The Satisfaction of a Good Puzzle
Alex Bellos has a degree in Mathematics and Philosophy from Oxford. His bestselling, award-winning books Alex's Adventures in Numberland, Alex Through the Looking-Glass and Can You Solve My Problems? have been translated into more than 20 languages. He is the co-author of two mathematical colouring books and the children's series Football School. His YouTube videos have been seen by more than 20 million people. He writes a popular maths blog and a puzzle blog for the Guardian. For his new book Puzzle Ninja Alex has collected over 200 of the most ingenious puzzles, rated easy to excruciating, created by Japan's puzzle masters, including the god-father of Sudoku, the winner of the WorldPuzzle Championships, an inspiring teacher who uses games to enliven his students' maths lessons, and the puzzle poet whose name has become a Sudoku-solving technique. Below, exclusively for Foyles, Alex explains the joys of the Japanese puzzle and introduces some of his favourite puzzle books.
What is more engrossing and satisfying than a good puzzle? All worldly distractions disappear as you settle down to the job in hand. And of all the many puzzles out there, in my opinion the most perfectly designed are the ones that come from Japan.
I first went to the Far East ten years ago when I was researching my first maths book Alex’s Adventures in Numberland. It was a couple of years after Sudoku first appeared in the UK, and I wanted to meet the people responsible for creating what is now easily the most famous and ubiquitous mathematical puzzle in the world. In Tokyo I tracked down Sudoku’s ‘god-father’, Maki Kaji, who told me the puzzle’s intriguing story. Originally, it was an obscure American puzzle called Number Place. Kaji ‘refined’ it by giving it the Japanese name Sudoku, and arranging all the given numbers in symmetrical patterns. He published it in the 1980s in his puzzle magazine, where it gained a solid following. Twenty years later, the puzzle found its way back to the West, where as a ‘Japanese’ puzzle it became a huge success.
In Japan, Sudoku was very influential. It inspired Japanese puzzle inventors to come up with their own Sudoku-style puzzles. Kaji’s magazine published hundreds of these new types of puzzle, which established a national style. By ‘Japanese puzzle’, we tend to mean a pencil-and-paper puzzle, set in a grid, which has very simple rules and which can be solved using logical deduction alone. Sudoku is the most famous type, but Maki Kaji introduced me to dozens more. Now I find Sudoku a bit tiresome, since I always fall back on the same strategies, so rather than an exercise in creative thinking it has become a bit like a chore.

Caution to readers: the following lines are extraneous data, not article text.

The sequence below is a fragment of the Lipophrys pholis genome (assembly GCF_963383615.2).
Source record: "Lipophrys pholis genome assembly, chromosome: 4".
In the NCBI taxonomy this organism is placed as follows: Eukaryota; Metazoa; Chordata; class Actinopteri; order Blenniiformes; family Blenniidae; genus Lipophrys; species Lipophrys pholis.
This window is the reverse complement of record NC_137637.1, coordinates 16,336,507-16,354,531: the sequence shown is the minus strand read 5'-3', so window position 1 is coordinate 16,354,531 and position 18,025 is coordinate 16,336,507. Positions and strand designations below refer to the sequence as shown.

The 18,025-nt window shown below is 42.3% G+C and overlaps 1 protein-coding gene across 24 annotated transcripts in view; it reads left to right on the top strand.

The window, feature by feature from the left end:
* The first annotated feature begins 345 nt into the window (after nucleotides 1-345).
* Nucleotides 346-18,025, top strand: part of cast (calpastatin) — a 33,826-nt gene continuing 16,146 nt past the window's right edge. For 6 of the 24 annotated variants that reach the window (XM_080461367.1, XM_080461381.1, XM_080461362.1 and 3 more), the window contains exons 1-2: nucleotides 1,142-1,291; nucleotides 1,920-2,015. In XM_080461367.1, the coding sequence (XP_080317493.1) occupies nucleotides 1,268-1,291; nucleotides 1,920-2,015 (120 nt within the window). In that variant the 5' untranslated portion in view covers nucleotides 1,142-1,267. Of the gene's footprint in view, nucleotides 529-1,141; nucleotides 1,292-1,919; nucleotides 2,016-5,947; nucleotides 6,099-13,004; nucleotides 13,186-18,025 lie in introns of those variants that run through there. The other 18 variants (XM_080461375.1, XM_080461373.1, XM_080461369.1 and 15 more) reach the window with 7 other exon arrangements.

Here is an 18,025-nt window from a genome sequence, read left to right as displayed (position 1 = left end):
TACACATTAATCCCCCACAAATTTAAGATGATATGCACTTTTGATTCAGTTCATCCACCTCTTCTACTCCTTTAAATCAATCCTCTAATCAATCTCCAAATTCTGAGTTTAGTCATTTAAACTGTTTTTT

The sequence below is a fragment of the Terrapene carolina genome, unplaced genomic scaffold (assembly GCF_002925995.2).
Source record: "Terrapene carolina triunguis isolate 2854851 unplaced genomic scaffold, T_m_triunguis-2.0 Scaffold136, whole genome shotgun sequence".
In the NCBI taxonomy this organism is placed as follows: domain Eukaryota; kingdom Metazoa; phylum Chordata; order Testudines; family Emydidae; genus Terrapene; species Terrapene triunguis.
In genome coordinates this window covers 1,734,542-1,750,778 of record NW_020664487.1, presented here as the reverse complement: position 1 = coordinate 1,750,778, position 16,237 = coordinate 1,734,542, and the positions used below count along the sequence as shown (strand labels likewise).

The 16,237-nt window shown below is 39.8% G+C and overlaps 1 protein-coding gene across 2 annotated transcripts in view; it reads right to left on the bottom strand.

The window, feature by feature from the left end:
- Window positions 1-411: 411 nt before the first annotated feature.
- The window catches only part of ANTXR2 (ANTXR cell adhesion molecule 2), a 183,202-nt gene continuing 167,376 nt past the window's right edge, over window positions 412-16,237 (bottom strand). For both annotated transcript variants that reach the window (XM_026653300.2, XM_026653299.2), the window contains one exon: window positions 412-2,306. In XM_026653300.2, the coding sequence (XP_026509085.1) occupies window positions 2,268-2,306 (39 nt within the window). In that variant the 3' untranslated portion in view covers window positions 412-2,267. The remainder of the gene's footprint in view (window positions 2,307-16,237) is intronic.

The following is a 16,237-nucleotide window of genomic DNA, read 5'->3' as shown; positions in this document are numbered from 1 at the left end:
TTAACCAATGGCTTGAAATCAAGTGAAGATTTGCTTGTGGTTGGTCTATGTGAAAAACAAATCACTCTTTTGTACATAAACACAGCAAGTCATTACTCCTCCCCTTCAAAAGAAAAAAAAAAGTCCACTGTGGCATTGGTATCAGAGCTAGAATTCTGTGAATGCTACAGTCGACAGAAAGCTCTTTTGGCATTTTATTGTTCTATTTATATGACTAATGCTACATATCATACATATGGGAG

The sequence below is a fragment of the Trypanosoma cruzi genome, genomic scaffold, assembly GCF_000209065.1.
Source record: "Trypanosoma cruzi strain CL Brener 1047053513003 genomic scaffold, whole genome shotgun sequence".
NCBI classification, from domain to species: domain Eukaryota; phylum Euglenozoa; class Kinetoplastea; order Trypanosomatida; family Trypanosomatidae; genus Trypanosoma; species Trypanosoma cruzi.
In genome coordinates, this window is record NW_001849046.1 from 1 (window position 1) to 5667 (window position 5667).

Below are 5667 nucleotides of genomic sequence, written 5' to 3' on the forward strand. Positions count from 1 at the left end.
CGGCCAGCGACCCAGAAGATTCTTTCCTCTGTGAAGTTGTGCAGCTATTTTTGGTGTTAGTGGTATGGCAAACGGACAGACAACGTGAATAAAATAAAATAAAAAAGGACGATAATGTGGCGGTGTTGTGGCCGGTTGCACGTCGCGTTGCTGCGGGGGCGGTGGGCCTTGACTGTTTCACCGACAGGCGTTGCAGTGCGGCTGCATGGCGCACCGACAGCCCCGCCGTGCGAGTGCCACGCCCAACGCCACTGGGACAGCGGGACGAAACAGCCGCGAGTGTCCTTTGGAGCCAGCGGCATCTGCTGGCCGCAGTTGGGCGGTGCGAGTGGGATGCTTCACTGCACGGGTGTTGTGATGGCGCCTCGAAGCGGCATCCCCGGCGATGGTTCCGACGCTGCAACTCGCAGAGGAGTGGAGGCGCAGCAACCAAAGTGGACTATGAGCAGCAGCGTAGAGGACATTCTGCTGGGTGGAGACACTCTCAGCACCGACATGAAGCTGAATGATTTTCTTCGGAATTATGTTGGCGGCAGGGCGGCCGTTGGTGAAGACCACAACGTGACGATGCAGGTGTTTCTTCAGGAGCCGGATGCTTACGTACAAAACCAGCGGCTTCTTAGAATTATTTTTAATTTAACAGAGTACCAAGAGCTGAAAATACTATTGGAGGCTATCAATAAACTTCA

However, I have completely fallen for many other Japanese puzzles I have discovered thanks to Kaji and his friends and colleagues. I find these other puzzles – such as Nurikabe, Heyawake and Shakashaka – so much more thrilling than Sudoku: the grids always look beautiful, the rules are simple and intuitive, and the path to the solution so pleasurable. Japanese puzzles are also designed to appeal to everyone: they come in all levels from beginner to fiendish, which means you can progress at your own speed. Another reason the puzzles are so entertaining is that they are designed by hand, rather than by computer, so the paths to the solution are structured in a very human way.
I decided to write Puzzle Ninja so that people outside of Japan could have a taste of the phenomenal puzzles that have emerged in Japan over the last few decades. I spoke to many puzzle designers and selected my favourites. The Japanese puzzle is pretty much the most fun it is possible to have with a pencil and paper.
Here are my top 5 puzzle books.
The Moscow Puzzles
By Boris Kordemsky
Timeless selection of maths and logic puzzles, supposedly the most popular puzzle book ever published in the Soviet Union. It first appeared in 1956 and is still in print.
Mathematical Puzzles: A Connoisseur’s Collection
By Peter Winkler
Peter Winkler has the eye for the perfect puzzle, and here he chooses his favourites. For more advanced mathematical minds.
536 Puzzles and Curious Problems
by Henry E. Dudeney
A collection of the best puzzles by Henry E. Dudeney, the greatest British puzzle inventor of all time. Between the 1890s and 1930s, he devised some of our best-loved brainteasers.
My Best Mathematical and Logic Puzzles
By Martin Gardner
Martin Gardner was a very skilful writer of popular mathematics who could engage readers with sophisticated ideas, while never dumbing down. In this slim volume, he selects his favourite puzzles, many of which are now classics.
Puzzles 101: A Puzzlemaster’s Challenge
By Nobuyuki Yoshigahara
Nobuyuki Yoshigahara was a famous puzzle inventor and collector from Japan who died in 2004. His quirky humour and sense of fun are evident in these wonderful puzzles.
Author photo © Jonny Davies